In a report received from Leon Lessing, ZS6LMG, we hear that HAMNET Gauteng South was alerted by Chris Gryffenberg ZS6COG, to a missing girl in the vicinity of Nigel, and requesting the presence of a scent dog. Leon ZS6LMG was briefed by Martin ZS6ISH about the situation, after which, SAPS Nigel issued a directive to enable HAMNET to deploy a scent tracking K9 (canine).

HAMNET as a member of SASAR has access to specialist K9’s and in this instance, K9 Loki was deployed along with handler Marnus Rossouw. The on-scene information brief was as follows: The missing girl went for a jog and did not return. She was last seen jogging at about 18H00 to 18H30. SAPS and the Nigel CPF/community did an extensive search of the area, but found nothing and initial reports from another K9 search was that the trail ended in a body of water.

Johan ZS6DMX did scene backup and managed the night vision equipment, Martin Harris accompanied the search party as an extra set of hands and eyes.

Arriving on scene, it took 5 to 10 minutes to get K9 Loki settled, as the trip from Johannesburg was exciting for him. In K9 terms he had to wait an awful long time to start working. Using proper K9 scent techniques the team introduced a piece of clothing of the missing girl. Loki analysed the scent and indicated that the search could commence. They had a report that the girl crossed a traffic circle. Within 30 seconds K9 Loki found the scent and started the tracking process. After about 3km on the girl’s trail (2 hours+ of tracking and water breaks), K9 Loki seemed to have lost the scent track, and, at first, it was thought he was tired. They are unable to say why he “lost” the scent trail, but it was due to no fault of the dog or handler, rather to other circumstances.

On the way back to regroup and get a third SAR K9 to join the search it was reported that the girl was found alive, and the searchers were overjoyed. HAMNET would like to express their joy to the family, and hope for a speedy recovery of the young lady. HAMNET withdrew from the scene at about 01H00

HAMNET Gauteng South also wishes to thank Marnus Rossouw and K9 Loki for their help.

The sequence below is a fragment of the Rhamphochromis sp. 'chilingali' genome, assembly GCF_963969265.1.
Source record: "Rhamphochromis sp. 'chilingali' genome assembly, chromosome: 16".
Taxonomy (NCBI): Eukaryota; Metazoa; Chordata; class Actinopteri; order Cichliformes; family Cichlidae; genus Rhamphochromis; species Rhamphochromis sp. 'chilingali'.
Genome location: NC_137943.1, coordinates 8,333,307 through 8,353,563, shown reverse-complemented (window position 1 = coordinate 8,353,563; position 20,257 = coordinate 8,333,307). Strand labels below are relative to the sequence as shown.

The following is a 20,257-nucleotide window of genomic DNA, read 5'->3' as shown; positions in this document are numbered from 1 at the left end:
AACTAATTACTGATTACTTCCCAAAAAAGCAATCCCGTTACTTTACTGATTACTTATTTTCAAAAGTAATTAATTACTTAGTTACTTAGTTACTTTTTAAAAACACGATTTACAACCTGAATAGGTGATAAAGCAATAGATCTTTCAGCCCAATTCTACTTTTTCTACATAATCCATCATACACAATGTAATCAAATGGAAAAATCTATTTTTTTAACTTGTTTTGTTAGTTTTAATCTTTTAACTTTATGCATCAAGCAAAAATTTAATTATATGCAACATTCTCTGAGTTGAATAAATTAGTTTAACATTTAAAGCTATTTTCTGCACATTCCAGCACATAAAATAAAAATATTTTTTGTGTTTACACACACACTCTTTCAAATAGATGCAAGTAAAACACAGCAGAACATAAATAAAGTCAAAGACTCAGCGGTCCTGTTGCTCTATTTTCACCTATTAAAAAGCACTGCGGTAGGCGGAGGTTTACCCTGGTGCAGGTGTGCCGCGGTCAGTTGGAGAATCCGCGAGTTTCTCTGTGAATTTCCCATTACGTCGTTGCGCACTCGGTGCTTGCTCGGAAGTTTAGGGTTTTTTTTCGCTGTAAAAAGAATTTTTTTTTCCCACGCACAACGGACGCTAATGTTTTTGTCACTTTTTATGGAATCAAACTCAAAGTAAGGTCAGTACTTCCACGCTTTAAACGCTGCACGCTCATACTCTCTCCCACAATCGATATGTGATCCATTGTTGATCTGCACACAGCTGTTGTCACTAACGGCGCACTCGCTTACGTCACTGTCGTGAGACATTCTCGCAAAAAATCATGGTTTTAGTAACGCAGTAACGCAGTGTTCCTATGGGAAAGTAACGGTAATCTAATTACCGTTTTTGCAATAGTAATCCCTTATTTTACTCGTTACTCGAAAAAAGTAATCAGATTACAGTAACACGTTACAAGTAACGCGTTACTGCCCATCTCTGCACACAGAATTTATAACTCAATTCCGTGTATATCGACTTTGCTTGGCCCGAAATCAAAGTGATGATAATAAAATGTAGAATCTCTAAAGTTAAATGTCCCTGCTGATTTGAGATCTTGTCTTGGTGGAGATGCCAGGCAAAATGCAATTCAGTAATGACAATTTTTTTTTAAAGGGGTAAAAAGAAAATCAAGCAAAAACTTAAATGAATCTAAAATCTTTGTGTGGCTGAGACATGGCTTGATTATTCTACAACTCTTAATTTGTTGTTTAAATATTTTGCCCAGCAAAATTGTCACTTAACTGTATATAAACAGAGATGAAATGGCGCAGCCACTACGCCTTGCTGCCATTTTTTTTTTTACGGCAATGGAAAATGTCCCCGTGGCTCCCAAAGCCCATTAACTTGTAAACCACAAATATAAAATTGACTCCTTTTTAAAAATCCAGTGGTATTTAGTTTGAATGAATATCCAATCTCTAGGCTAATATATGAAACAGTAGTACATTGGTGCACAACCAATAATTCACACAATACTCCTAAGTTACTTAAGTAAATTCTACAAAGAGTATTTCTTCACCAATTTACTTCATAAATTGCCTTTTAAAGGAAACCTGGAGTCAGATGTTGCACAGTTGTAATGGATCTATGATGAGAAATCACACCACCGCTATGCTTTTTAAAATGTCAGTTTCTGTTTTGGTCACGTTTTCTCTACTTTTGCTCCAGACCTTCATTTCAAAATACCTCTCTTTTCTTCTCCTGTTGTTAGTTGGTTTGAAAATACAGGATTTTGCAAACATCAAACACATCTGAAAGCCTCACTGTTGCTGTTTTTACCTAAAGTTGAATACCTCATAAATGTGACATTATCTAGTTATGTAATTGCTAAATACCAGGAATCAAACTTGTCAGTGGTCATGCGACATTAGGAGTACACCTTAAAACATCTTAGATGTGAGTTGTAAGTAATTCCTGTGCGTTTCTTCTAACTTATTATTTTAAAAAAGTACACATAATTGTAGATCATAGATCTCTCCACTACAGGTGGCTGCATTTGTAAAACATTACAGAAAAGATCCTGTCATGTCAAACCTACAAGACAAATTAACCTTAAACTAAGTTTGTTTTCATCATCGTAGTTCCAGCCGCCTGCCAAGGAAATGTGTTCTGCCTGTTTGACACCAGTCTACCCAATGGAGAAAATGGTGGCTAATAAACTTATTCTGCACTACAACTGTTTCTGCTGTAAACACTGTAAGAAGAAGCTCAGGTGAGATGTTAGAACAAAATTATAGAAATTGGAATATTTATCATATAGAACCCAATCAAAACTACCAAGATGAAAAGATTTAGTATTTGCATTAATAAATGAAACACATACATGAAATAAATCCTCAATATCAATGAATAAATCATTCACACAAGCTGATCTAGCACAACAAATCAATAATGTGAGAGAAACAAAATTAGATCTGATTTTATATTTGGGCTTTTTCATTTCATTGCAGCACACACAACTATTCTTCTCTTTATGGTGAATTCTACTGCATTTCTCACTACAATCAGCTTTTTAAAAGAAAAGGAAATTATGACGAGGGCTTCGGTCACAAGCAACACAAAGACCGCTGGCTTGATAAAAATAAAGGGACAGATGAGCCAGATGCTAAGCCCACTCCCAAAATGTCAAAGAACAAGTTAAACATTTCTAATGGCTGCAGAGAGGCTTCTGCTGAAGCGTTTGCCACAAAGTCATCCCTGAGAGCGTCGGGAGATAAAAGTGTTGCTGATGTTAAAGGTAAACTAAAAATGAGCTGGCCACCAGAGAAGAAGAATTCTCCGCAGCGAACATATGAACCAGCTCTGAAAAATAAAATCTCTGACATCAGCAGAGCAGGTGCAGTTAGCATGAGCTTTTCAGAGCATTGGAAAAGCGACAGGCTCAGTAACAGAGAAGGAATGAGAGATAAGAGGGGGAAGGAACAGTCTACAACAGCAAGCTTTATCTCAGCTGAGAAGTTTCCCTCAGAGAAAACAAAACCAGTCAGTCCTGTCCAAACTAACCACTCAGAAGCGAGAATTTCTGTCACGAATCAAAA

Thanks to Anette Jacobs, ZR6D, for sending me this report.

More than 75,000 people—ten times the official tally of confirmed cases—have been infected with the coronavirus in Wuhan, ground zero of a global health emergency, according to research published Friday.

“We estimate that 75,815 individuals have been infected in Wuhan as of January 25, 2020,” a team led by Gabriel Leung from the University of Hong Kong reported in The Lancet.

As of January 31, the Chinese government said the number of confirmed cases had risen above 9,700 for all of China, including 213 deaths.

For Hubei Province—including Wuhan, a city in central China of 11 million—the official figure was nearly 6,000 confirmed cases and just over 200 deaths.

The World Health Organization on Thursday declared the outbreak a global health emergency, but said it was not recommending any international trade or travel restrictions.

“The apparent discrepancy between our modeled estimates of 2019-nCoV infections and the actual number of confirmed cases in Wuhan could be due to several factors,” Leung said in a statement.

A time lag between infection and symptom onset, delays in infected persons getting medical treatment, and the time needed to confirm cases with lab tests “could all affect overall recording and reporting,” he said.

The study found that each person infected with the virus, which emerged in December, could have infected two to three individuals on average, and that the epidemic had doubled in size every 6.4 days.

If the virus spreads as quickly on a national scale, “it is possible that epidemics could be already growing in multiple major Chinese cities, with a time lag of one to two weeks behind Wuhan,” said co-author Joseph Wu, a professor at the University of Hong Kong.

“Large cities overseas with close transport links to China could potentially also become outbreak epicentres.”

If the new estimate of cases is accurate, it would mean that the mortality rate of the 2019-nCoV virus is significantly lower than preliminary figures suggested, with well under one percent of cases proving deadly. But a low mortality rate can still result in a large number of deaths if the virus spreads widely.

Let us hope that these statistics are true, because then the proportion of cases that become serious, is much, much smaller than reported, and the epidemic will pass without serious worldwide consequences.

This is Dave Reece ZS1DFR reporting for HAMNET in South Africa.